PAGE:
Princeton Audiences Enjoy Encore Performance of Brahms Piano Concerto
By Nancy Plum
Tis the season to hear amazing pianists and the Piano Concerto No. 2 in B-flat Major of Johannes Brahms. In January, New Jersey Symphony presented Daniil Trifonov playing this work and next week, Philadelphia Orchestra brings the same concerto to the Kimmel Center stage. Princeton Symphony Orchestra brought its interpretation of Brahms’ majestic concerto to Richardson Auditorium this past weekend, featuring pianist Inon Barnatan, a longtime friend of the PSO. Led by Music Director Rossen Milanov, Saturday night’s performance (the concert was repeated Sunday afternoon) brought the Princeton Symphony Orchestra instrumentalists and Barnatan to the Richardson stage for an evening of 19th-century Viennese elegance and drama.
To warm up the audience for the Brahms concerto, the Orchestra presented a work composed in 2020 but influenced by a predecessor to Brahms. Fate runs through some of Ludwig van Beethoven’s most significant works, and American composer Carlos Simon drew from an 1815 journal entry of Beethoven for his one-movement Fate Now Conquers. Simon also derived musical structure for this piece from the second movement of Beethoven’s Symphony No. 7 in A Major, creating musical gestures capturing the “unpredictable ways of fate.”
Beginning with fierce playing from the flutes, Fate Now Conquers was Beethoven-esque in its drama, rhythmically led by consistently strong playing by timpanist Jeremy Levine. Carlos Simon packed a great deal of musical action into the five-minute work, and conductor Milanov kept the Orchestra players moving the music forward, complemented by an elegant cello solo from Alistair MacRae.
Princeton Symphony Orchestra returned to Simon’s source material with their gracefully dramatic performance of Beethoven’s Symphony No. 7 in A Major. Conducting from memory, Milanov built the drama well throughout the four-movement work while maintaining a Viennese lilt. Accents and sforzandi in the strings were always exact, and the overall instrumental palette was consistently light, even when at full strength. The overriding theme of this performance was joy as Milanov used dynamic contrasts, gradual crescendos and Beethoven’s abrupt silences to augment the lean and crisp orchestral playing. Pastoral wind solos were heard through all four movements, including from oboist Lillian Copeland, clarinetist Pascal Archer, flutist Catherine Gregory, and bassoonist Brad Balliett.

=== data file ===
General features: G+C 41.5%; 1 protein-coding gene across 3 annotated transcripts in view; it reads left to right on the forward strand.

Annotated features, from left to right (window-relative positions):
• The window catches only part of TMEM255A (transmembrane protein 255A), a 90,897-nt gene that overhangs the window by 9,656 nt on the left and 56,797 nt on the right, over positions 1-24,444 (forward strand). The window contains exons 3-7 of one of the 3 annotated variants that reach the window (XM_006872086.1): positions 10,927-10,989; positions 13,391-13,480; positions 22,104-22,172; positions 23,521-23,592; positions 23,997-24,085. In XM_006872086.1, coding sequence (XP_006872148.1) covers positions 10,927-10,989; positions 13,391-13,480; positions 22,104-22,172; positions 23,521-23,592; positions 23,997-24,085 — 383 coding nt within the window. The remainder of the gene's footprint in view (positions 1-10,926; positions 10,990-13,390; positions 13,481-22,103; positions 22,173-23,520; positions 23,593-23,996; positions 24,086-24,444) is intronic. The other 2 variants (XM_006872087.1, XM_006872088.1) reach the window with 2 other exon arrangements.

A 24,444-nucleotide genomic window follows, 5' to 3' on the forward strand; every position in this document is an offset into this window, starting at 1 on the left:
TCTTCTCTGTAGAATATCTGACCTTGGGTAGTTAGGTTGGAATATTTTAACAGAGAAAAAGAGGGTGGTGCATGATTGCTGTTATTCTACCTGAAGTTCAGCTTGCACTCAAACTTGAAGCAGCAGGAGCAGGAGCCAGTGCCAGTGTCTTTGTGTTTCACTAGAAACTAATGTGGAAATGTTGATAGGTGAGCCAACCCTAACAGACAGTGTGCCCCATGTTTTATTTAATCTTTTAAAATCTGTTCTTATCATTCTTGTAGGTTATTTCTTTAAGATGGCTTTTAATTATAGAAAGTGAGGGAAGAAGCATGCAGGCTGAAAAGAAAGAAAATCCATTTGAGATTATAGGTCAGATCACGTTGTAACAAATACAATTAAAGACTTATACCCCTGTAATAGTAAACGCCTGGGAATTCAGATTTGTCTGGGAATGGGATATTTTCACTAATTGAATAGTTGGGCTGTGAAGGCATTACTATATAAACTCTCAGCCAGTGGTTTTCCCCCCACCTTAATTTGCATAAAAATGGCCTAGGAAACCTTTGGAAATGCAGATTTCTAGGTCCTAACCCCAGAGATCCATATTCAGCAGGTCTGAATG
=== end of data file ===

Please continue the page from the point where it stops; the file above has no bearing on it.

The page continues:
The second movement “Allegretto” in particular is a study in musical intensity, building through a repeated poetic ostinato passed around among instrumental sections. Milanov added dynamic contrasts to create an atmosphere of a methodical courtly dance. Pascal Archer’s clarinet line spoke well over the orchestral palette, and the inner instrumental voices could be well delineated within the texture. An elegant sonority was created between Copeland’s oboe and Gregory’s flute over the relentlessly driving rhythm of the ostinato. The brass sections were clean throughout the work, aiding the ensemble in maintaining drama until the end.
Pianist Barnatan brought his own brand of excitement and animation at the keyboard to Brahms’ Piano Concerto No. 2 in B-flat Major. Opening with an affirmative horn solo played by Jonathan Clark delicately answered by Barnatan at the keyboard, the first movement of the concerto was martial, with Barnatan firmly in control. Milanov chose not to conduct certain cadenza-like piano passages, allowing Barnatan to draw out the measures leading to orchestral themes and take his own lyrical time. Descending scales on the piano were light and clean, while full orchestral sections were dramatic. A second Clark horn solo was especially fluid against upper register “raindrops” on the piano, creating an Alpine atmosphere.
arnatan’s emphasis in the second movement was on “appassionato,” playing a forceful piano solo against lush orchestration and punctuating horns. Once again, Brahms showed his affinity for the horn with extended passages for piano and solo horn, effectively played by Barnatan and Clark. Cellist MacRae gave the hymn-like third movement grace and elegance, while Barnatan provided a languid and impressionistic piano solo. MacRae was also joined in solo passages by oboist Copeland, creating a smooth flow to the movement. Milanov barely conducted in these passages, allowing the music to play itself but effectively leading the Orchestra through transitions. A chipper and playful “Allegretto” closed the concerto, as Barnatan played crisply and precisely, clearly enjoying Brahms’ humorous musical side. As with New Jersey Symphony Orchestra’s performance last month, an encore between pianist and cellist featured a rarely-heard work for these two instruments, in this case the “Andante” movement of Rachmaninoff’s Sonata in G Minor for Cello and Piano. Barnatan and MacRae well demonstrated the exquisite sonorities between these instruments as cello and piano worked together as true partners.
Princeton Symphony Orchestra will present its next Classical Series performances on Saturday, March 11 at 8 p.m. and Sunday, March 12 at 4 p.m. in Richardson Auditorium. Conducted by Sameer Patel, this concert will feature the world premiere of William Harvey’s “Seven Decisions of Gandhi,” as well as music of Borodin and Tchaikovsky. Ticket information can be obtained by visiting princetonsymphony.org.